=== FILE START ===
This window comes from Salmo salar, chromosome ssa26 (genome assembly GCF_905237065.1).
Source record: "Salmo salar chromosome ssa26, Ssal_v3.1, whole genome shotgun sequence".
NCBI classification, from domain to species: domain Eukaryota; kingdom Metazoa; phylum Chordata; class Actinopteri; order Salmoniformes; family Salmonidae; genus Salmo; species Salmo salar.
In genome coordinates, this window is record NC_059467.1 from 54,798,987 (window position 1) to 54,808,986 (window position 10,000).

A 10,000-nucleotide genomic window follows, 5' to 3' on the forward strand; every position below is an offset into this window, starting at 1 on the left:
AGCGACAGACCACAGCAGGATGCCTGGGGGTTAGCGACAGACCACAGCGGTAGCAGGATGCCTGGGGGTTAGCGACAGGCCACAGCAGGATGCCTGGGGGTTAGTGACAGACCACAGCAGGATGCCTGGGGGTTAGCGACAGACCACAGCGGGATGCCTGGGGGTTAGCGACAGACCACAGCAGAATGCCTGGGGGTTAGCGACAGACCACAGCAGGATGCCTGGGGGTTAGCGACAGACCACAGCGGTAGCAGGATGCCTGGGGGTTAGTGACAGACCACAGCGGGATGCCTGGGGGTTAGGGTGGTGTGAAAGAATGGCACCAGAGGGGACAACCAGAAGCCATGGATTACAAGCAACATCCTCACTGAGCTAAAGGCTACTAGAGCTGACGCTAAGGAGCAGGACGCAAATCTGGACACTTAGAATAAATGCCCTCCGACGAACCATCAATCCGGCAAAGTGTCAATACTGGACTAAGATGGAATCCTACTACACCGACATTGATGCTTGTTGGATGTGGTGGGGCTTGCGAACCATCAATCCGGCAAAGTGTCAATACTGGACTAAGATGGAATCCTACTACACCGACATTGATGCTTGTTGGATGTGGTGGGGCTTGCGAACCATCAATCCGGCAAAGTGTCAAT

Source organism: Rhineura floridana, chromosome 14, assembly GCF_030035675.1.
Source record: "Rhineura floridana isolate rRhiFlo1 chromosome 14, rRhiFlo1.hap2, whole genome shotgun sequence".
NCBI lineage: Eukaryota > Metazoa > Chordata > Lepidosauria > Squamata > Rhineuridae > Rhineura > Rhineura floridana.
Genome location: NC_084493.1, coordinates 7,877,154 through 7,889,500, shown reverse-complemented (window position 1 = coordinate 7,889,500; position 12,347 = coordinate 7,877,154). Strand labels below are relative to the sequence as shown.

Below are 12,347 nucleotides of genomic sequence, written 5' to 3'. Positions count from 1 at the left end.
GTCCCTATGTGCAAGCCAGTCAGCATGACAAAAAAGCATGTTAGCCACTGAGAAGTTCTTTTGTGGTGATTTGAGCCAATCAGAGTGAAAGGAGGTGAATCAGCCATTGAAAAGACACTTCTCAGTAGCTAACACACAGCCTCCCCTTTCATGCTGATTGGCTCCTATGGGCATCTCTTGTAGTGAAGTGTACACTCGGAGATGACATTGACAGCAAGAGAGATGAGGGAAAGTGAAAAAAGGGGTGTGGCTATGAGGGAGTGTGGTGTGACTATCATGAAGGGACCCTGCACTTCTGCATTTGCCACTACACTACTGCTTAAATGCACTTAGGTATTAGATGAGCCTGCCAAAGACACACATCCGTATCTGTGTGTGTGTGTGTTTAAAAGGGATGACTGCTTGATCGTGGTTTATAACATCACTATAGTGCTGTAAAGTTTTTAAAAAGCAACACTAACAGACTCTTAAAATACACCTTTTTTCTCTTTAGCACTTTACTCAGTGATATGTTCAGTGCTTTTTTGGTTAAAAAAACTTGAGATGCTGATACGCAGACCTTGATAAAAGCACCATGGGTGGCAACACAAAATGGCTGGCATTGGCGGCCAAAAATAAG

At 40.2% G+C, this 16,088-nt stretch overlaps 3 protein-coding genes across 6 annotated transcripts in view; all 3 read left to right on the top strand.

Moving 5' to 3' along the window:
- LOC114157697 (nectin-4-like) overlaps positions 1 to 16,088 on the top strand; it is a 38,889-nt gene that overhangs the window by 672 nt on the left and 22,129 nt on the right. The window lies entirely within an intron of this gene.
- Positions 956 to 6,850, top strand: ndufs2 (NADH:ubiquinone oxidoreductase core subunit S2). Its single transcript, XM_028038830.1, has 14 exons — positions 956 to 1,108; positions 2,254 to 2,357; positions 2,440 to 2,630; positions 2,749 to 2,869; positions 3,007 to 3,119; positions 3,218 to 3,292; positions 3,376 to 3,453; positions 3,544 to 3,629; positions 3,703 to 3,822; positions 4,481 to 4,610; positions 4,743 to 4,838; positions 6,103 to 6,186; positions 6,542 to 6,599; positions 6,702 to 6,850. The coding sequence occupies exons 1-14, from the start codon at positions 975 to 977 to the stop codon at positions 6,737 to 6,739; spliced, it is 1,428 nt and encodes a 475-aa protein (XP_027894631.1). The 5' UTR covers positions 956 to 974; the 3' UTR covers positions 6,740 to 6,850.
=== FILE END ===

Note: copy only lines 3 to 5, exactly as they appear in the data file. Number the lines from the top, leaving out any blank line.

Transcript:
NCBI classification, from domain to species: domain Eukaryota; kingdom Metazoa; phylum Chordata; class Actinopteri; order Salmoniformes; family Salmonidae; genus Salmo; species Salmo salar.
In genome coordinates, this window is record NC_059467.1 from 54,798,987 (window position 1) to 54,808,986 (window position 10,000).

A 10,000-nucleotide genomic window follows, 5' to 3' on the forward strand; every position below is an offset into this window, starting at 1 on the left: